Phillip Isaac Penn has been known as Pip since he was born, all thanks to his sister K.D. who has a thing for initials. Unfortunately, Pip has a knack for getting into trouble. Every day of his life. If he's not being yelled at by his parents or his sister, it's his teachers that are pointing out his errors. The Misadventures of Phillip Isaac Penn by Donna Peterson is all about Pip's troubles throughout one particular week. There are seven chapters: one for each day of the week. Each chapter has a clear beginning, middle and end that follows the same pattern as all of the other chapters. At the beginning of each, Pip talks about being awoken in the morning by someone yelling his name. He is then berated by family for all sorts of mishaps from getting glue and peanut butter stuck on his sister's headphones, to putting the hair dryer in the filled bathtub (don't worry, it's unplugged). Pip makes his way to school where he encounters more mishaps and accusati

Armchair BEA: Interview with Jeanmarie Anaya

Today's Armchair BEA topic is Interviews! I had the pleasure of interviewing author and blogger Jeanmarie Anaya, and she has interviewed me on her blog . As Jeanmarie says on her blog: I'm a writer of paranormal YA pursuing the elusive dream of publication, a mother of two little girls, a wife to a surfing addict, and an attorney (hey, it pays the bills). I'm one of those crazy book lovers who won't turn down the corners of pages in my books. I also don't crease paperback covers. (Gasp!) Heaven forbid! I have to admit I don't turn down corners of pages either. I can't fathom why anyone would do such a thing! That's what bookmarks and little scraps of paper are for! In any event, welcome to My Book Retreat, Jeanmarie. Tell me about your life outside of books and blogging. How do you balance reading and writing with family life? Balancing reading/writing is HARD with a capital H. I'm not going to lie. I have two daughters, ages 6 and 2, so

Armchair BEA: Best Books of 2011 ... So Far

Today's topic for the Armchair BEA is "Best of 2011," which means I get to share with you some of my favorite books of the year (so far). So here are the books that have been at the top of my list this year. I originally gave some of these a rating of 4/5 instead of 5/5, but after reflecting on it over time, I think these all place high on my list this year. You can click on the titles to read my reviews. Best Nonfiction: The Immortal Life of Henrietta Lacks by Rebecca Skloot (biography) Moonwalking with Einstein by Josh Foer (memoir) Best Fiction: In the Lap of the Gods by Li Miao Lovett (contemporary/China) Blue by Lou Aronica (contemporary/fantasy) Best Thrillers: Zero Day by Mark Russinovich (technothriller) The Shepherd by Ethan Cross (psychological thriller) The Pharos Objective by David Sakmyster (action/adventure) Most interesting from a writing perspective: Hotel Angeline: A Novel in 36 Voices What are your favorites of 2011 so far?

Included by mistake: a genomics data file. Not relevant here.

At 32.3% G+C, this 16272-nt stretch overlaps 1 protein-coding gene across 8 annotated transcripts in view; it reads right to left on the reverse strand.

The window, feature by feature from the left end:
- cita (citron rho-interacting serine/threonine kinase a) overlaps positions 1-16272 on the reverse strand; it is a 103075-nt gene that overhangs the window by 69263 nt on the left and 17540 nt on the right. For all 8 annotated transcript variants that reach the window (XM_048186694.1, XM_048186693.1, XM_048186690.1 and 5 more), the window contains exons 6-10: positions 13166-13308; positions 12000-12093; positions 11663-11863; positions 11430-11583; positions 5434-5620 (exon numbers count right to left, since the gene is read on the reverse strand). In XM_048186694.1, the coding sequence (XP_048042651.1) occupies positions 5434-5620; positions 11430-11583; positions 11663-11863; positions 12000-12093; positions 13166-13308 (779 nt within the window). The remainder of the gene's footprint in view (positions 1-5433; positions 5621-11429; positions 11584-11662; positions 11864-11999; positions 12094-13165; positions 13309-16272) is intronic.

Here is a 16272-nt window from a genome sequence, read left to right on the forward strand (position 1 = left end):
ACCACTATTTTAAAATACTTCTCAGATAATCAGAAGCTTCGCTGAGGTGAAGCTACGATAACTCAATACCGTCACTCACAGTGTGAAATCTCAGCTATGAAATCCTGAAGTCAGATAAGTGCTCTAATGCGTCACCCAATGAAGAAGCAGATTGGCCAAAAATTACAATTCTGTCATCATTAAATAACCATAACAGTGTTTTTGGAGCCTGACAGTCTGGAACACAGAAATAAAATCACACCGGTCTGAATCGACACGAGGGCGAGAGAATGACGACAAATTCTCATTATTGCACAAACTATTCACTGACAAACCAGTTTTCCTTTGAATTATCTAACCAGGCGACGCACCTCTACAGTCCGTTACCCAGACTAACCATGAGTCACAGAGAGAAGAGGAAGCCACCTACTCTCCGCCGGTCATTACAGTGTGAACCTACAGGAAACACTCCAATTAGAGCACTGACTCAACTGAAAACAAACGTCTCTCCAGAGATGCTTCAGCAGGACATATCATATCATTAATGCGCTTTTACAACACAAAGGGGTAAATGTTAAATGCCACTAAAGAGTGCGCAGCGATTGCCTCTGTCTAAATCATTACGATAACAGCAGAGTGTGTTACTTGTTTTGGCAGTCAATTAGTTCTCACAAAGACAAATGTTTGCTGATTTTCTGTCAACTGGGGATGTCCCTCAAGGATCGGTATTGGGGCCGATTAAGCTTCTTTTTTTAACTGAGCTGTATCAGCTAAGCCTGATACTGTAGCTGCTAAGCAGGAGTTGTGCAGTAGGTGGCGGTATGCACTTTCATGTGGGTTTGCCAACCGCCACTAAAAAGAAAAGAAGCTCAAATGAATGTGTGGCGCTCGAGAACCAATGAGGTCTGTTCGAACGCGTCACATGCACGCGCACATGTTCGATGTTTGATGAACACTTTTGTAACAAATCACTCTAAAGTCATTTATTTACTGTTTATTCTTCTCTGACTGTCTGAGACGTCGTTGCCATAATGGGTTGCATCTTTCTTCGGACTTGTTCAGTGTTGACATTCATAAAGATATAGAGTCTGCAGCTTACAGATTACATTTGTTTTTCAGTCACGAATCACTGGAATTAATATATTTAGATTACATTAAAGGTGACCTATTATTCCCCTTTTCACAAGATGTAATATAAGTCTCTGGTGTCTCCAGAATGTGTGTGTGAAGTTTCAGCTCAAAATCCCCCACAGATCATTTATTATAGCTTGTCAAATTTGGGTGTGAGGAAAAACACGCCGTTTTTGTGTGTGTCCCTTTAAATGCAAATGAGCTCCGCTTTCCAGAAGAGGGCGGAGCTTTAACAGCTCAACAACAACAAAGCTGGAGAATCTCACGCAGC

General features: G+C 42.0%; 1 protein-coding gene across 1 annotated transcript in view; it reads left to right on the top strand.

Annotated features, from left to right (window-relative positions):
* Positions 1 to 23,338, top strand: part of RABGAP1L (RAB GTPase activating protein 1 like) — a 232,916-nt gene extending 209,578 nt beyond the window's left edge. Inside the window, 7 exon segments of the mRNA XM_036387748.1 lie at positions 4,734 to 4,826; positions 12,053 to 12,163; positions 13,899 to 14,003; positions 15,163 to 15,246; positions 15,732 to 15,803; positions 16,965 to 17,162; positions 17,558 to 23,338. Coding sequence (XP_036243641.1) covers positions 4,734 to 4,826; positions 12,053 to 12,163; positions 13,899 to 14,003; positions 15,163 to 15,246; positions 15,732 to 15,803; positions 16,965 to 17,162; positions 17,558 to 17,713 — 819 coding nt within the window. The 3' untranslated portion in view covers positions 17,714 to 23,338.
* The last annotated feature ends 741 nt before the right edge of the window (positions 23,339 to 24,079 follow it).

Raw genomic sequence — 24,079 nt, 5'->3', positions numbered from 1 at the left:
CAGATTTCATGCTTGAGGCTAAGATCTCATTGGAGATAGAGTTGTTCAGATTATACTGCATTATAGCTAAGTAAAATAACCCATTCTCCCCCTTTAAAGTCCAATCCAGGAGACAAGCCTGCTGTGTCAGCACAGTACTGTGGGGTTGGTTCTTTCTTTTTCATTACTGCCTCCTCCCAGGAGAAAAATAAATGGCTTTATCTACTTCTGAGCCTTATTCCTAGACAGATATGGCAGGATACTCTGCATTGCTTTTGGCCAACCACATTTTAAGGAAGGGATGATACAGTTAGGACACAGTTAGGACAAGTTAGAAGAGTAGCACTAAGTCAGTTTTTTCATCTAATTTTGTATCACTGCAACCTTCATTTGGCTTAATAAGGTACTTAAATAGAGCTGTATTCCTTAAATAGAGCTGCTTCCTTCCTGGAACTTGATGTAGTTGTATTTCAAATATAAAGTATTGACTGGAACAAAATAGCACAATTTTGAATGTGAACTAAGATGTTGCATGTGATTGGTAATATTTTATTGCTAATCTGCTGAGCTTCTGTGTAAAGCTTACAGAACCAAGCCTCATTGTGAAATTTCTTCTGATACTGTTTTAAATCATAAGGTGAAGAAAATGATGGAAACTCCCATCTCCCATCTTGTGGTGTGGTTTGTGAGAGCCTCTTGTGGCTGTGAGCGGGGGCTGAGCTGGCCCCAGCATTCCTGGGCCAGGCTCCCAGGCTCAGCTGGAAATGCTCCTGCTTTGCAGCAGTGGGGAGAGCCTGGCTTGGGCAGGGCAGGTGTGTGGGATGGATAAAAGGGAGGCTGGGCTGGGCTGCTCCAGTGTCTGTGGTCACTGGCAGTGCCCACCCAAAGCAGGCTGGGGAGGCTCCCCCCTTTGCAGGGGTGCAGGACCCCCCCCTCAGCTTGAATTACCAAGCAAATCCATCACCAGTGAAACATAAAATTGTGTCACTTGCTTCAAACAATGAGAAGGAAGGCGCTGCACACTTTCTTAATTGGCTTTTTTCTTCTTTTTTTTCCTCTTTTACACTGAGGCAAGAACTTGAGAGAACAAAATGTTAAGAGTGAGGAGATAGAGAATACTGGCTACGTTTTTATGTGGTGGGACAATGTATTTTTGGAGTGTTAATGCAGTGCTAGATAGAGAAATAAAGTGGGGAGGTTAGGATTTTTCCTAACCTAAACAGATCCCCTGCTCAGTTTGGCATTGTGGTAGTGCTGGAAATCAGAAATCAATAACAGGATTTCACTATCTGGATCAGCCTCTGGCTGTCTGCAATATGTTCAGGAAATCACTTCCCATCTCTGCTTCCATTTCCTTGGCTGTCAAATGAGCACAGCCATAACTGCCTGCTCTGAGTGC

Book Review: The Immortal Life of Henrietta Lacks by Rebecca Skloot

HeLa cells were the first immortal cells grown in culture ~ the most commonly used human cell line in research. HeLa cells have been used to develop the polio vaccine, and they have been used in research across just about every area from cancer to cosmetics to radiation. The original cells came from the tumor of a woman named Henrietta Lacks, who died shortly after being diagnosed with cervical cancer. Prior to her death, her doctor gave a researcher named George Gey a sample of her cells. The cells divided over and over again, unlike most normal cells that die out after a certain number of divisions. They are still dividing today, 60 years after Henrietta's death. Rebecca Skloot heard about Henrietta during a science class when she was in high school. She became fascinated by this woman whose cells had become immortal, and decided to tell her story. That's what she does in The Immortal Life of Henrietta Lacks . She tells the history of HeLa cells, from the time they were

Armchair BEA: Introducing ... ME!

This week in New York is Book Expo America, better known as BEA. Unfortunately, I live nowhere near New York, so I won't be attending BEA. But, I am very excited to take part in the Armchair BEA. Yes, I get to talk about books all week with everyone else who isn't able to attend, from the comfort of my home. I'll be participating in daily posts this week, including a listing of my favorite reads of 2011 (so far) and my favorite book blogs. But today is all about introducing ourselves, so without further adieu ... I'm Julie and this is My Book Retreat. Welcome! Some of you may have been here before, but hopefully you'll learn a bit more about me and my blog. About me I'm married and mom to two kids: a 7 year old son and a 4 year old daughter. I work full time as a marketing writer/editor for a big corporation. I've always enjoyed reading. I can remember sitting in class in high school reading romance novels, which is funny because I don't read tha

What My Children Are Reading